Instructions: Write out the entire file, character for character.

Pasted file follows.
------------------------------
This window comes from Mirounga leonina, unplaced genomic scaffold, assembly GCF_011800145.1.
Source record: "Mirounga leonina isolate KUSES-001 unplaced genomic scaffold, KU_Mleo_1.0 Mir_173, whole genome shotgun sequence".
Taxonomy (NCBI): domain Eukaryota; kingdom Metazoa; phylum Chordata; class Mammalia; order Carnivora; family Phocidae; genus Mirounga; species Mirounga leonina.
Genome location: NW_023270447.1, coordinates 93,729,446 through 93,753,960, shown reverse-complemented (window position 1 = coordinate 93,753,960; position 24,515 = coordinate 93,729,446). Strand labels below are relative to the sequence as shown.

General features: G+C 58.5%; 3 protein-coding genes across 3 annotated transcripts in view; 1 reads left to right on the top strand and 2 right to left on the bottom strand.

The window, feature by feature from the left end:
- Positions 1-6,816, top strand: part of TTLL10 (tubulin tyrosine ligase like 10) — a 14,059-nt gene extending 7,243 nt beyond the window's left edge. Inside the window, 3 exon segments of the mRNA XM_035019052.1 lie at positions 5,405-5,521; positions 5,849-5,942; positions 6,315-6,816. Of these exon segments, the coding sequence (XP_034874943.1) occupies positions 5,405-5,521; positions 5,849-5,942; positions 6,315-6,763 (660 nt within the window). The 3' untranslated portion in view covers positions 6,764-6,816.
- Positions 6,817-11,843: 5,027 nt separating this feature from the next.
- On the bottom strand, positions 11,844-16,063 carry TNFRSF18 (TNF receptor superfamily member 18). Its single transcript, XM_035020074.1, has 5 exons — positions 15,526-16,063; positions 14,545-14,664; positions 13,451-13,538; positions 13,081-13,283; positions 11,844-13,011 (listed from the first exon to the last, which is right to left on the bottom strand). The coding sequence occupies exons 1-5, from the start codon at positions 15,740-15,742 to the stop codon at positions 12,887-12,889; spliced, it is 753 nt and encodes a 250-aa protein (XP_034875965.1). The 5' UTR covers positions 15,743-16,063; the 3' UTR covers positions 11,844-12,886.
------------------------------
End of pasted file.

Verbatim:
This window comes from Mirounga leonina, unplaced genomic scaffold, assembly GCF_011800145.1.
Source record: "Mirounga leonina isolate KUSES-001 unplaced genomic scaffold, KU_Mleo_1.0 Mir_173, whole genome shotgun sequence".
Taxonomy (NCBI): domain Eukaryota; kingdom Metazoa; phylum Chordata; class Mammalia; order Carnivora; family Phocidae; genus Mirounga; species Mirounga leonina.
Genome location: NW_023270447.1, coordinates 93,729,446 through 93,753,960, shown reverse-complemented (window position 1 = coordinate 93,753,960; position 24,515 = coordinate 93,729,446). Strand labels below are relative to the sequence as shown.

General features: G+C 58.5%; 3 protein-coding genes across 3 annotated transcripts in view; 1 reads left to right on the top strand and 2 right to left on the bottom strand.

The window, feature by feature from the left end:
- Positions 1-6,816, top strand: part of TTLL10 (tubulin tyrosine ligase like 10) — a 14,059-nt gene extending 7,243 nt beyond the window's left edge. Inside the window, 3 exon segments of the mRNA XM_035019052.1 lie at positions 5,405-5,521; positions 5,849-5,942; positions 6,315-6,816. Of these exon segments, the coding sequence (XP_034874943.1) occupies positions 5,405-5,521; positions 5,849-5,942; positions 6,315-6,763 (660 nt within the window). The 3' untranslated portion in view covers positions 6,764-6,816.
- Positions 6,817-11,843: 5,027 nt separating this feature from the next.
- On the bottom strand, positions 11,844-16,063 carry TNFRSF18 (TNF receptor superfamily member 18). Its single transcript, XM_035020074.1, has 5 exons — positions 15,526-16,063; positions 14,545-14,664; positions 13,451-13,538; positions 13,081-13,283; positions 11,844-13,011 (listed from the first exon to the last, which is right to left on the bottom strand). The coding sequence occupies exons 1-5, from the start codon at positions 15,740-15,742 to the stop codon at positions 12,887-12,889; spliced, it is 753 nt and encodes a 250-aa protein (XP_034875965.1). The 5' UTR covers positions 15,743-16,063; the 3' UTR covers positions 11,844-12,886.